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Pula '98.

The Achievements – The Festival of Croatian Film, Pula ’98

A review of the national feature film festival in Pula ’98 (July 29 — August 1), and some accompanying programs.

Six feature films were shown at the this year’s film festival in Pula. Only three of these films (by Juran, Papić and Tribuson) were done primarily for cinema screening. The other three were originally TV films presented as theatrical films. Among these, Agony by Jakov Sedlar (a TV screening of a theatrical play, a melodramatic thriller from the turn of the century, written by Miroslav Krleža), and Canyon (a feature compilation made from the children’s TV series) by Vladimir Tadej lack the ambition, elaboration and invention to be competitive in a cinema environment, and the TV film The Deception by Željko Senečić is only halfway there, mixing some creatively brave and impressive sequences with some unbearable nonsense.

Transatlantic is imbued with spirit and enthusiasm — a story about the fate of a Croatian émigré. The best parts of the film are those where Mladen Juran lets loose his poetic-impressionist accretion of fragmented images of the past. His mastery of the storyline and characterizations is much less impressive. The humorous drama When the Dead Start to Sing by Krsto Papić about two friends, one of whom is proclaimed dead in order to be smuggled from Austria into Croatia alive in a coffin is made in a pretty traditional but not outdated manner. Occasional good humor and well staged characters are arguments for the film’s popularity with audiences. The best and most well-rounded film is the romantic comedy Three Men of Melita Žganjer by Snježana Tribuson. It is a cheerful story about the romantic troubles of a plump girl. Filled with good actors and characters, it offers many occasions for a good laugh. A little slow and diluted at the beginning, it gains pace as it goes along. A real treat were the two accompanying programs. One program presented student films from the Academy of Dramatic Arts in Zagreb.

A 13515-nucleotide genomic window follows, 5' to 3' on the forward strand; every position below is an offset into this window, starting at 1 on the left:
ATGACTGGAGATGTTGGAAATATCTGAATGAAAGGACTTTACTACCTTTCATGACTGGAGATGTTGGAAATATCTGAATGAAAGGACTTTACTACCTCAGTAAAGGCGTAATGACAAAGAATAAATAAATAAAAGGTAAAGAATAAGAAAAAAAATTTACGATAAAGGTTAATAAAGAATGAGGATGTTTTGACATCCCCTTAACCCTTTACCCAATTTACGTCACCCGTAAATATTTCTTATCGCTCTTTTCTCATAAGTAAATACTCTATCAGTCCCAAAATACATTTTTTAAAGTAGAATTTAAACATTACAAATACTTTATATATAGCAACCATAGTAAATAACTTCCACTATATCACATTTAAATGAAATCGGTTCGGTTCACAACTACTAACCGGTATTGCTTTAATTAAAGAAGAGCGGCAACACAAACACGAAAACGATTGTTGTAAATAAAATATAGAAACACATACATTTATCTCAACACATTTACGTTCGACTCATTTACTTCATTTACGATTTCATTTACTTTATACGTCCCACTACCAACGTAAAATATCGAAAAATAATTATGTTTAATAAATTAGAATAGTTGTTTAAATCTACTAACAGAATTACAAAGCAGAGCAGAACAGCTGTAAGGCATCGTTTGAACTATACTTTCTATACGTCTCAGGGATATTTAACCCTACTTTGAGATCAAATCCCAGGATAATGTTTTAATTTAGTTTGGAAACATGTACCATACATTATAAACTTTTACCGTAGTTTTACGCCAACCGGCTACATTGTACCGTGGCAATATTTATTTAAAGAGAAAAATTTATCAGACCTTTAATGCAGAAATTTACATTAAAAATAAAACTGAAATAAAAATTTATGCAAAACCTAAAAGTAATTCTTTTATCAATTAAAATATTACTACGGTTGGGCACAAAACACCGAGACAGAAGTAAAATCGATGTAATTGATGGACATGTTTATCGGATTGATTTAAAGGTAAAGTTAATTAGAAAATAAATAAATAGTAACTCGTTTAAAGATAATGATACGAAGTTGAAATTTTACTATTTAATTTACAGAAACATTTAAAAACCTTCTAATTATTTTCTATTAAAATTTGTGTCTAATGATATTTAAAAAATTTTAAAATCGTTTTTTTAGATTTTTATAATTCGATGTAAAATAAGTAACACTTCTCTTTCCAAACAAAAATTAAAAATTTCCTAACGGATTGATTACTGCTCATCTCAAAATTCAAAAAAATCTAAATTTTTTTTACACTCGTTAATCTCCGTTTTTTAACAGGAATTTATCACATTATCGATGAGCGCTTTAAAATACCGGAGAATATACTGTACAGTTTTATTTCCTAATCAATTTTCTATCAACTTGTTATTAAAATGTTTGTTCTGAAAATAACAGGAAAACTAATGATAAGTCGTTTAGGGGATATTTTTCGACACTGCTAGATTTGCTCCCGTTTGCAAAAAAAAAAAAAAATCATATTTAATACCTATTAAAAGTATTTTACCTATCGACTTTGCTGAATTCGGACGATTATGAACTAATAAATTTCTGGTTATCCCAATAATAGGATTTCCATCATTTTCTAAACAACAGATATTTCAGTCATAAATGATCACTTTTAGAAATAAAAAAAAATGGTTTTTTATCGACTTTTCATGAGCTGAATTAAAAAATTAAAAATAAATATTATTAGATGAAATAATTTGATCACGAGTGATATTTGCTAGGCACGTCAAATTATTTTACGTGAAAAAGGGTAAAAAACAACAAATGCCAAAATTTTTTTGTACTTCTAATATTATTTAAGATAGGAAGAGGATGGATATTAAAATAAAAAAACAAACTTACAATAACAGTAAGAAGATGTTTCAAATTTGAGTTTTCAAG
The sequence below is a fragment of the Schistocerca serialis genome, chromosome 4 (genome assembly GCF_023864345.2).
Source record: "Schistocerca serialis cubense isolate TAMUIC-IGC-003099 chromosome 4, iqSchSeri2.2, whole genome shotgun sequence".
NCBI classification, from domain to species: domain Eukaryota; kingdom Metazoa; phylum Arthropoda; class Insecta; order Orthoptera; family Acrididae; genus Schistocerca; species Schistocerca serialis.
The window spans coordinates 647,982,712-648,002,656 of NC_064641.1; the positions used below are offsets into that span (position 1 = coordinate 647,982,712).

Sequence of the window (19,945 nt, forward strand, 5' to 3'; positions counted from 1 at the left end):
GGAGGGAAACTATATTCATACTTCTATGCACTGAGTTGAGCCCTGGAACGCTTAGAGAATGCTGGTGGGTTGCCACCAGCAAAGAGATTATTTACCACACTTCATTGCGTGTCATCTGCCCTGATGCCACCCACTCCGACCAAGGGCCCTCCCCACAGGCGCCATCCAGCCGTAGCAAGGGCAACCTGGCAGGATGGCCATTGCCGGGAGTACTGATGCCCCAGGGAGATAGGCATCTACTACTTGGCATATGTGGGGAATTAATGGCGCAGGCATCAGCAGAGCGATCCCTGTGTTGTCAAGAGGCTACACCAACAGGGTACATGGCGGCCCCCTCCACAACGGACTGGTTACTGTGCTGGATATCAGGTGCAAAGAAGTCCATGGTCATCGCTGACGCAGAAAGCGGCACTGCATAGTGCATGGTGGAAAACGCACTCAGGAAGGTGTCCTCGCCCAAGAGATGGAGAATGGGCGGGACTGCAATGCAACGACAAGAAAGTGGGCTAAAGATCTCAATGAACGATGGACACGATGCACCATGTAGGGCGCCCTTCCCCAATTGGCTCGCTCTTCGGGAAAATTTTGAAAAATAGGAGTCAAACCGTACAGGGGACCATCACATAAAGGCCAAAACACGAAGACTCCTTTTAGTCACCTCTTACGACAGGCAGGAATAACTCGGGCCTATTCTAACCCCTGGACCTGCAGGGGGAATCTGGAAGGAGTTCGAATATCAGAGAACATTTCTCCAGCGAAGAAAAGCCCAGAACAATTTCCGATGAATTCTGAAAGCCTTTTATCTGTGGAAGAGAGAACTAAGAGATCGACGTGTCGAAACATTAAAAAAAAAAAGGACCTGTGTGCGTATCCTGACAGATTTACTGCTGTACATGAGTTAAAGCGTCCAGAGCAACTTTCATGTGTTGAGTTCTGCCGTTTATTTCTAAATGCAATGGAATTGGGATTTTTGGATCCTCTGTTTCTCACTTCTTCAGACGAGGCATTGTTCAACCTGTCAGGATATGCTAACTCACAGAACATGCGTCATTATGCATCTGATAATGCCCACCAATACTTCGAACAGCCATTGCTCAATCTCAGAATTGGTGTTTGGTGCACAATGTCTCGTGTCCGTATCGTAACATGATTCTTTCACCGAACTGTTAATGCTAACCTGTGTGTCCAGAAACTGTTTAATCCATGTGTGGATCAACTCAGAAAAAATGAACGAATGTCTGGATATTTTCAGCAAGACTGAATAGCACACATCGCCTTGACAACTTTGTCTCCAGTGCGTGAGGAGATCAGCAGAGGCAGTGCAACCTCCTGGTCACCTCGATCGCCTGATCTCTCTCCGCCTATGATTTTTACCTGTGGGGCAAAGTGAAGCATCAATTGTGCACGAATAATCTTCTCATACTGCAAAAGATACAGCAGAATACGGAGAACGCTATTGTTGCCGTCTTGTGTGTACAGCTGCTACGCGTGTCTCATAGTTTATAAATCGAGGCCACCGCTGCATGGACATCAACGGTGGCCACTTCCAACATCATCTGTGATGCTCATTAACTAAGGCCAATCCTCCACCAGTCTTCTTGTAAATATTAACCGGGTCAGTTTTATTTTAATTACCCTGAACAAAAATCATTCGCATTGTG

We could see the witty short comedies A Very Sad and Tragic Story by Daniel Kušan and La Donna e Mobile by Nebojša Slijepčević, and the playful omnibus documentary Metropola about marginal town characters by Tomislav Rukavina, Stanislav Tomić and Dalibor Matanić, and the excellent short feature A Drop by Zrinka Matijević. Though some Academy films, especially the last one, suffered from some technical drawbacks in picture and sound, their cinematic mastery and maturity is quite recognizable. In the »Young Croatian Cinema« program, three short feature films were presented. Two were made in the US by young Zagreb filmmakers and one was a Croatian TV film. The two US films are metaphorical stories. The Birdlover by Arsen Oremović and a witty, fantastic story about a young man and a fortune-teller in From Bad to Worse by Goran Dukić. The Full House by Ognjen Sviličić is a fifty minute TV drama with a touch of comedy that was made in a consistenly slow and reduced realistic manner.

Janko Heidl

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